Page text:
When you invest, how much do you expect to receive in return? A survey suggests that some investors have unrealistic expectations that could affect their long-term financial security.
Research from Aegon found that half of UK adults have put money into investments because interest rates are low. While this can be a positive step for long-term financial security, it’s important to understand the risks and potential returns.
Of those that decided to invest, 35% said interest rates falling to between 1 – 2% was the tipping point, and a further 39% said it was when interest rates fell below 1%.
Before you decide to invest, it’s important to make sure it’s the right decision for you. Here are three things you should consider first:
- What is your goal? Investments experience volatility and their value will rise and fall. In most cases, you should only invest with a minimum time frame of five years to allow the peaks and troughs to smooth out.
- Do you have an emergency fund? Ideally, you should retain some of your savings in an accessible account for emergencies. Worryingly, 10% of people said they had invested all their extra cash, which could leave them financially vulnerable
- Do you understand investment risk? All investments will have some level of risk, so you should consider what would happen if the value of your investments were to fall.
If you decide to invest, you should look at what your expectations are.
What are realistic investment expectations?
Investment returns cannot be guaranteed, and the potential returns will vary depending on the investment.
As a general rule of thumb, the more investment risk you take, the higher the potential returns. However, this doesn’t mean you should automatically invest in these kinds of investments. High-risk investments are unlikely to be suitable for the majority of investors, even when the potential returns are high.
What is realistic in terms of expectations will very much depend on the investments you choose.
According to Credit Suisse’s Global Investment Returns Yearbook 2021, over the last 40 years, returns from world equities have been 6.8% a year. In contrast, the Aegon survey found that it’s only when an investment promises a return of 10% or more that the majority of investors become sceptical. The findings suggest that some investors expect returns that are much higher than average.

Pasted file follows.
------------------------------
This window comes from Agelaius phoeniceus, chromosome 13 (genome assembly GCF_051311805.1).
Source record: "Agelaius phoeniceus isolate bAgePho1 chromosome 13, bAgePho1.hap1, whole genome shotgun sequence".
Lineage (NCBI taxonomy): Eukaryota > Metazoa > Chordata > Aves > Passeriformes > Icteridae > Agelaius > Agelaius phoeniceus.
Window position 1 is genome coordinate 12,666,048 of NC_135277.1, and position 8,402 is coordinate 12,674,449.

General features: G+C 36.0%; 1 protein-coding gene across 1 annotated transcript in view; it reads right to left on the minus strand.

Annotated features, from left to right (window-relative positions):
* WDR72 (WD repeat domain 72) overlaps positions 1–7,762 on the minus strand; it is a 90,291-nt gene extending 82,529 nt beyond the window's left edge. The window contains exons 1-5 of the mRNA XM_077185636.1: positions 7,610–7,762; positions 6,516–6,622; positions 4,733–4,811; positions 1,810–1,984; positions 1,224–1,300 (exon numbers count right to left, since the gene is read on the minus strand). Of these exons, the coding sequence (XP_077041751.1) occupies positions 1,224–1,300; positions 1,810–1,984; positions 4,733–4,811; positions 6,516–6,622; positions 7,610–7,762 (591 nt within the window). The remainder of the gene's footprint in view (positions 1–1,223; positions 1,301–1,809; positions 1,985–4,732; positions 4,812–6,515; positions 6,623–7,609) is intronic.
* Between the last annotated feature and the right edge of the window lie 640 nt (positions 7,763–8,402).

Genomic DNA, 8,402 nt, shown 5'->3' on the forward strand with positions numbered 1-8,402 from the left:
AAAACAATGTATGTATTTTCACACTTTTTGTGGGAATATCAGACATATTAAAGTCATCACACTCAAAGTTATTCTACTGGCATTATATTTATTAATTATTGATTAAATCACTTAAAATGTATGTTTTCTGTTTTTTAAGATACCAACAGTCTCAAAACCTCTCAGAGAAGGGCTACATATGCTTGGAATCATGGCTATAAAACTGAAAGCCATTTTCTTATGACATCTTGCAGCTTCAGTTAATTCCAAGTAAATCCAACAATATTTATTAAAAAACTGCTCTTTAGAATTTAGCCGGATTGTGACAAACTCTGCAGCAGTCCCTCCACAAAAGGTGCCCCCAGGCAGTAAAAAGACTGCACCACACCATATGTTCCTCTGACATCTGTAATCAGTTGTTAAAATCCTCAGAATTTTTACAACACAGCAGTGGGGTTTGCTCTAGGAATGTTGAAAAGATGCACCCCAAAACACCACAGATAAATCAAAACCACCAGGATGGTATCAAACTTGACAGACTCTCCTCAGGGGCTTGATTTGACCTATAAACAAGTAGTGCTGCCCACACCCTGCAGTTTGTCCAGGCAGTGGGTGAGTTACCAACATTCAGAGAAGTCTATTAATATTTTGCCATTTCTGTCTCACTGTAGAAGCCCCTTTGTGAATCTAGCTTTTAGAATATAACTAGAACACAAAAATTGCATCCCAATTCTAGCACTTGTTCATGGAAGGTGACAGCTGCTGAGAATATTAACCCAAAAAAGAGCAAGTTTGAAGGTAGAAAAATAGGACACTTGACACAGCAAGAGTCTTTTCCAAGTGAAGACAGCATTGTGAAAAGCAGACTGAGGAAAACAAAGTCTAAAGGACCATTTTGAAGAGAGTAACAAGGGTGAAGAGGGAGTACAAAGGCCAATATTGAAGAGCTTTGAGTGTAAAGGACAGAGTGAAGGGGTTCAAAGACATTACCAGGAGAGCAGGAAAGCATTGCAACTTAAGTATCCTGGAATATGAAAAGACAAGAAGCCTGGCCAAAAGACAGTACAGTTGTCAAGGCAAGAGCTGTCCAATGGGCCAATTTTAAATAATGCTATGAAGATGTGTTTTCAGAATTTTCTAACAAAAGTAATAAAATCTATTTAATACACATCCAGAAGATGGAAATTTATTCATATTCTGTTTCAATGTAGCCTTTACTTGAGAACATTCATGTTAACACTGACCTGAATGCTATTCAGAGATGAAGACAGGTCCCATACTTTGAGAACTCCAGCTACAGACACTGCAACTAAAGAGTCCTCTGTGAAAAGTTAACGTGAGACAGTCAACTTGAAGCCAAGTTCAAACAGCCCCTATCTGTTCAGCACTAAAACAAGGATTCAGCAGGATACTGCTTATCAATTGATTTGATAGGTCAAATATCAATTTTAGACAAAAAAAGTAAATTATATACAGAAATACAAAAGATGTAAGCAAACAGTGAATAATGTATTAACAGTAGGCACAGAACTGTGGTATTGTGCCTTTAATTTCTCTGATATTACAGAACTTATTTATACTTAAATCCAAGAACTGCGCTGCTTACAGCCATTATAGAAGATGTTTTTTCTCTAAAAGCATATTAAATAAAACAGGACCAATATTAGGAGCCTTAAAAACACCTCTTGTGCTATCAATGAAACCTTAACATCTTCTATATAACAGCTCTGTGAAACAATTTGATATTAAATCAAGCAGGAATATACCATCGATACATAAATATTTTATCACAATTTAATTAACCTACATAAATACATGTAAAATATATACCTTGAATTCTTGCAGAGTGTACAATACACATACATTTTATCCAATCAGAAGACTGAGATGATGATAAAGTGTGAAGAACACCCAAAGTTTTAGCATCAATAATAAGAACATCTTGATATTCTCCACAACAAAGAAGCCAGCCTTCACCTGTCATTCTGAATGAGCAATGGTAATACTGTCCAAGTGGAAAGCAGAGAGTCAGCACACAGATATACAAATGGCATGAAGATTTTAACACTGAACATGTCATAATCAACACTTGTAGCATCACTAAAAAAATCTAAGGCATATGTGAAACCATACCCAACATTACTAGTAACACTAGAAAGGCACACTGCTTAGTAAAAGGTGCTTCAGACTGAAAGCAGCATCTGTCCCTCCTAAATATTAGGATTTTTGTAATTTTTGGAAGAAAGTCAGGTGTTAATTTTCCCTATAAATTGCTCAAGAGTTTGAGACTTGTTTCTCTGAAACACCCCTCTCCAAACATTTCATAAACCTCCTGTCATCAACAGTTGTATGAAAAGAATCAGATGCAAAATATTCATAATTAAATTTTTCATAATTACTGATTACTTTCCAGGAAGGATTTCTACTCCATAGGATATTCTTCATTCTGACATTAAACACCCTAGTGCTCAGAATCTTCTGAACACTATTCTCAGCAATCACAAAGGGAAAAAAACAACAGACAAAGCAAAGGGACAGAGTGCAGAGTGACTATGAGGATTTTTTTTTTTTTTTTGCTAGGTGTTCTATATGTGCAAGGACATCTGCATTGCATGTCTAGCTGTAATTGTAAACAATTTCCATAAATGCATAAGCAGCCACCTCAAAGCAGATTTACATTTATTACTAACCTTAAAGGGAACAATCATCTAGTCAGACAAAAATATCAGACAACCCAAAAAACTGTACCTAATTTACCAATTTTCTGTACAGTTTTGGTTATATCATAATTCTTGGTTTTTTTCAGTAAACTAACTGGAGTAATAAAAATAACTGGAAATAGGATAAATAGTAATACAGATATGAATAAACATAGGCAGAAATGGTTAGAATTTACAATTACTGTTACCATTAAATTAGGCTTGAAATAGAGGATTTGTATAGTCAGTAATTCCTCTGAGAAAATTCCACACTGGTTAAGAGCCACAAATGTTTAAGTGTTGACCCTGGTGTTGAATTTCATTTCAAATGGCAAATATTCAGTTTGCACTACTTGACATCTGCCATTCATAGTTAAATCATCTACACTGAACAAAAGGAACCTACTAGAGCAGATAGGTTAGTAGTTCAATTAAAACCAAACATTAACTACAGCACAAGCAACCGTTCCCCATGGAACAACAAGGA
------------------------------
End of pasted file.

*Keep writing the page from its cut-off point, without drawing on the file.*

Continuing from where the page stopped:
The dangers of unrealistic investment expectations
Your investments not meeting your expectations can be disappointing, but it could have larger consequences too.
1. It could affect other financial and lifestyle decisions
Financial decisions not meeting your expectations can have a serious impact on your goals. If you were expecting investments to deliver a 10% return, you may have planned to retire early, for instance. Or you may increase your spending in light of this expectation.
Unrealistic expectations can mean you make additional decisions based on this information that are not right for you. To create a reliable financial plan, you need to work with information that is as accurate as possible. That means including investments returns that are realistic.
2. It may leave you vulnerable to scams
One of the signs of a scam is unrealistic investment returns. However, if your expectations are skewed, you may not spot a scam until it’s too late. The research found that just 35% of investors would avoid opportunities that promised high returns. Worryingly, 5% admitted they are less concerned about safety, and always look at investments offering the best returns.
In most cases, money lost to scams cannot be recovered. Taking your time to review investments is important. Keep in mind that investment returns cannot be guaranteed and if it sounds too good to be true, it probably is.
How financial planning can you manage investment expectations
Whether you’re new to investing or have built up a portfolio over the years, getting a second opinion can help. We can demonstrate how different investment outcomes would affect your wealth and help you create long-term plans that give you confidence in the future. We’ll help you understand what you can expect from your investments, and what opportunities may be right for you.
Please give us a call if you’d like to talk about investing and how to make it part of your wider financial plan.
Please note: This blog is for general information only and does not constitute advice. The information is aimed at retail clients only.
The value of your investment can go down as well as up and you may not get back the full amount you invested. Past performance is not a reliable indicator of future performance.